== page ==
Though they’ve already been paired once as lovers in “Rise of the Legend,” Peng and Wang still keep each other at arm’s length, the latter looking like a third wheel in her own romance. Choi maintains an understated composure befitting Ji-won’s confidence and integrity, but it’s Dou who engages the most; his history of being upstaged onscreen makes him an ideal choice to portray Tian’s career frustrations.

Pakie Chan’s lensing captures peloton formations and breakneck sprints from dynamic angles, while the aerial photography by Tsai Chia-ling highlights Taiwan’s lush, mountainous landscapes. Pacing by a trio of editors is on the mark, and the atmospheric sound mix amplifies the roar of the wheels. Henry Lai’s score makes cheesy if effective use of classical music; cycling celebs Mauro Gianetti and Rui da Costa aided the production.

Film Review: 'To the Fore'

Reviewed at UA Cinetimes, Hong Kong, Aug. 2, 2015. Running time: 125 MIN. (Original title: "Por fung")

Production: (Hong Kong-China) An Emperor Motion Pictures (in Hong Kong)/Emperor Motion Pictures Distribution (Beijing) (in China) release of an Emperor Film Prod. Co., Evergrande Pictures Co. presentation of a Film Fireworks production in association with Iqiyi Motion Pictures, Suning Universal, Huace Pictures. (International sales: Emperor Motion Pictures, Hong Kong.) Produced by Albert Lee,  Candy Leung, Sun Qian. Executive producers, Albert Yeung, Daniel Ke. Co-producers, Andy Lee,  Zheng Jun,  Karen Fu. Co-executive producers, Gong Yu,  Wu Zhaolan,  Zhao Yifang.

Crew: Directed by Dante Lam. Screenplay, Lam, Silver Lam Fung, based on the story by Lam. Camera (color, widescreen, HD), Pakie Chan; editors, Chan Ki-hop, Poon Hung-yiu, Pang Ching-hei; music, Henry Lai; production designer/art director/set decorator, Eric Lam; costume designer, Stephanie Wong; sound (Dolby SRD 7.1)/ supervising sound editors/re-recording mixers, Phyllis Cheng, Ip Siu-hei; cycling technical advisor, Dominic Chau; World Tour pro-cycling technical  consultant, Mauro Gianetti;  aerial photography, Tsai Chia-ling; visual effects supervisor, Yee Kwok-keung; visual effects, Free-D Workshop; stunt director, Wong Wei-leung; associate producers, Emma Zhu,  Yang Xianghua,  Xu Bo,  Jon Chiew; second unit camera, Billy Ko; casting, Chen Chia-yi.

With: Eddie Peng, Shawn Dou, Choi Si-won, Wang Luodan, Andrew Lin, Carlos Chan, Ouyang Nana. (Mandarin, Cantonese, Korean, English, Italian dialogue)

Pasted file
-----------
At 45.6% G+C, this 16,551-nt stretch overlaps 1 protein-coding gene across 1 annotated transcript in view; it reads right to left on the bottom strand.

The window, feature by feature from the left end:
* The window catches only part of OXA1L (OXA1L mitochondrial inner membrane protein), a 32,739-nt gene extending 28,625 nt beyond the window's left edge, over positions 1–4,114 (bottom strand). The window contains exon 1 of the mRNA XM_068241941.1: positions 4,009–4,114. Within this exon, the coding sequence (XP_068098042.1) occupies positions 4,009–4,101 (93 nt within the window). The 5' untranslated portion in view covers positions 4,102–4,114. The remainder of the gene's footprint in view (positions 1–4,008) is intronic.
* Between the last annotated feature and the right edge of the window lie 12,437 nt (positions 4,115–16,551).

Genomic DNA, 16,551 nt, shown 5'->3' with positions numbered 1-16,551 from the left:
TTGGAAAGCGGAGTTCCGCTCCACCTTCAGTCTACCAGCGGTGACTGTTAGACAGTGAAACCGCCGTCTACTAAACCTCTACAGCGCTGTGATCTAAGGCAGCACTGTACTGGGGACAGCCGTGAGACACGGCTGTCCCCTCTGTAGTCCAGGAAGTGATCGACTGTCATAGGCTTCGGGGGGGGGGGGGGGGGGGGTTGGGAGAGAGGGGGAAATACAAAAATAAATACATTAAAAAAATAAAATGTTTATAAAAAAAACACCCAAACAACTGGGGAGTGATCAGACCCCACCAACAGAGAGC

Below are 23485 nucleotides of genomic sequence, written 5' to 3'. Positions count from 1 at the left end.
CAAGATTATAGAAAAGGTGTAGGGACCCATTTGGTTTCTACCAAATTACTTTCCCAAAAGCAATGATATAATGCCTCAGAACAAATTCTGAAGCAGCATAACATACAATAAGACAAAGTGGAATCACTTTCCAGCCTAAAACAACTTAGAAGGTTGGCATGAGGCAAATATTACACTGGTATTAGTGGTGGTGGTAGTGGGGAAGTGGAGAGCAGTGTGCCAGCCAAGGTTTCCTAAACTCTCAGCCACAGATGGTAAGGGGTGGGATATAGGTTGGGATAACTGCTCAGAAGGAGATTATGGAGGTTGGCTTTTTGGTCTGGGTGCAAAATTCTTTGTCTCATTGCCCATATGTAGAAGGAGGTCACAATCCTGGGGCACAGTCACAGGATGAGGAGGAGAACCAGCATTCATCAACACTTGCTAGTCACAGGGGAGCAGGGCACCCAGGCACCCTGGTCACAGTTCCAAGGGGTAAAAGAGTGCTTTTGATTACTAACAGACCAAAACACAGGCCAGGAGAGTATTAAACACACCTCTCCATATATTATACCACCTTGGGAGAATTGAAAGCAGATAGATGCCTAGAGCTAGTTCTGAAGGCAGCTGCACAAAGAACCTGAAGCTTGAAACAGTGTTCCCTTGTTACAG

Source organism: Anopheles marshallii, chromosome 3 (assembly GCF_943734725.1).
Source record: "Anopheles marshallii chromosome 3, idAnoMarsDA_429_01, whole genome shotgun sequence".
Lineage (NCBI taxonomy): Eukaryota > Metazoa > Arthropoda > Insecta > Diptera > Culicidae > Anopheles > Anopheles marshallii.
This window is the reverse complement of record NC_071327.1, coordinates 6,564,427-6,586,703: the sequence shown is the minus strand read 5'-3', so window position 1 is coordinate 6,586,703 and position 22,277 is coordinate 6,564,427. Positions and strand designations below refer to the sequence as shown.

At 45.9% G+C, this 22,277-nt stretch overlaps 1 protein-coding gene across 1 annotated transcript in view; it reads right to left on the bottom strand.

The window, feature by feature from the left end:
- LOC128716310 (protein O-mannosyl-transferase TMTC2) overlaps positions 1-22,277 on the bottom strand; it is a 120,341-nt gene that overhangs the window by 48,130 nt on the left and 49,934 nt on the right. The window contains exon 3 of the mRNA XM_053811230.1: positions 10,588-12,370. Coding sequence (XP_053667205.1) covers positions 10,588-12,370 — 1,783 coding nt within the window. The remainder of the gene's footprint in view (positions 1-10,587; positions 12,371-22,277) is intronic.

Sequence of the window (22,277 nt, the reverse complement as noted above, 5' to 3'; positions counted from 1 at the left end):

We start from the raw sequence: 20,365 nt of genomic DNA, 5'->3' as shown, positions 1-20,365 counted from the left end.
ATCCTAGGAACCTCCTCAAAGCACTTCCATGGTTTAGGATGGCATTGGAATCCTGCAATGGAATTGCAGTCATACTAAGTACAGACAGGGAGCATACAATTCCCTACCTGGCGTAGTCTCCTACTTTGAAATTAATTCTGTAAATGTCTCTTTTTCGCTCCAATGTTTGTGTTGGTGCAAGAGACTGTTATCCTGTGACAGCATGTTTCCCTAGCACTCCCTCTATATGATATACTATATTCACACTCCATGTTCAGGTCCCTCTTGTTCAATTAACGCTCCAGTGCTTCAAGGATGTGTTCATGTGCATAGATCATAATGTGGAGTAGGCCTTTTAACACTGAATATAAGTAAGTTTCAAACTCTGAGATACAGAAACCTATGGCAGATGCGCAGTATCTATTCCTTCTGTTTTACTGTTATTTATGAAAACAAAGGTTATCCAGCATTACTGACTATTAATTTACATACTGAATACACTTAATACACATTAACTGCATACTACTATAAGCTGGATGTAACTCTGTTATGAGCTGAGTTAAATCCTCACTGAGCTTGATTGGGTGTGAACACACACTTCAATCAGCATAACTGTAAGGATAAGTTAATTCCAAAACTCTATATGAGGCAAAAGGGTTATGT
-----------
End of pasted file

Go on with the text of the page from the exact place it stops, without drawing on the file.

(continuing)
More Film

  • Speaker of the United States House

    Nancy Pelosi, Ava DuVernay Honored at VH1 Trailblazers Event

    Cher is feeling a little better about what’s happening in Washington, D.C. “When I see Trump spew his hate and tell his gazillion lies, I get pissed off and feel uneasy at the same time,” the Oscar winner and frequent Trump critic said on Wednesday while introducing Speaker of the House Nancy Pelosi at “VH1 [...]

  • Most Memorable Oscar Speeches in Academy

    The Most Memorable Oscar Speeches in Academy History (Watch)

    No Academy Awards is complete without some emotional acceptance speeches on stage – and some political ones to boot. With just 90 seconds to make an impact, many actors have used the platform as a voice for political change, calling attention to hot-button issues like climate change and gender equality, while others have simply reveled [...]

  • Jussie Smollett

    Jussie Smollett Arrested, in Custody of Chicago Police

    Jussie Smollett has been arrested and faces criminal charges for allegedly filing a false police report and for disorderly conduct. Chicago police tweeted Thursday morning that the “Empire” actor was under arrest and in custody of detectives. Smollett claimed that he had been attacked by two men on Jan. 29 — he said they beat [...]

  • Billie Holiday (1915-1959, born Eleanora Fagan)

    Billie Holiday Documentary Draws Buyers as Concord Boards Project

    Concord, the successor to the Billie Holiday Estate, has boarded James Erskine’s documentary “Billie,” which tracks the iconic jazz singer’s life. Altitude Film Sales has sold the project to several territories. Also joining the project, now in post-production, is the Brazilian colorization artist Marina Amaral. Most of the filmed and still images that exist of [...]

  • My Extraordinary Summer With Tess review

    Film Review: 'My Extraordinary Summer With Tess'

    Winner of a special mention from the Berlinale Generation KPlus’ adult jury, the family-friendly, light drama “My Extraordinary Summer With Tess” is straightforward youth cinema with surprising emotional depth. Based on a prize-winning novel by Anna Woltz, a beloved Dutch writer of work for young readers, it explores family relationships and emphasizes the importance of [...]

  • UCLA Hollywood Diversity Report: Women, Minorities

    Hollywood Diversity Gains in TV but Falls Short in Movies

    Minorities and women have registered gains in several key areas of television but women continue to lag in movies, according to a report issued Thursday by the Ralph J. Bunche Center for African American Studies at UCLA. “My basic take is that TV is improving more for minorities and women than film,” said Dr. Darnell [...]

  • Ghost Fleet review

    Film Review: 'Ghost Fleet'

    The revelatory documentary “Ghost Fleet” condemns the modern-day slave labor fueling the Thai fishing industry while focusing on the work of Bangkok-based advocacy organization Labor Rights Promotion Network Foundation (LPN), a group dedicated to ending slavery at sea. Combining chilling testimony from formerly enslaved men, some wincingly arty recreations of their ordeals, and on-the-ground footage [...]

More From Our Brands

Access exclusive content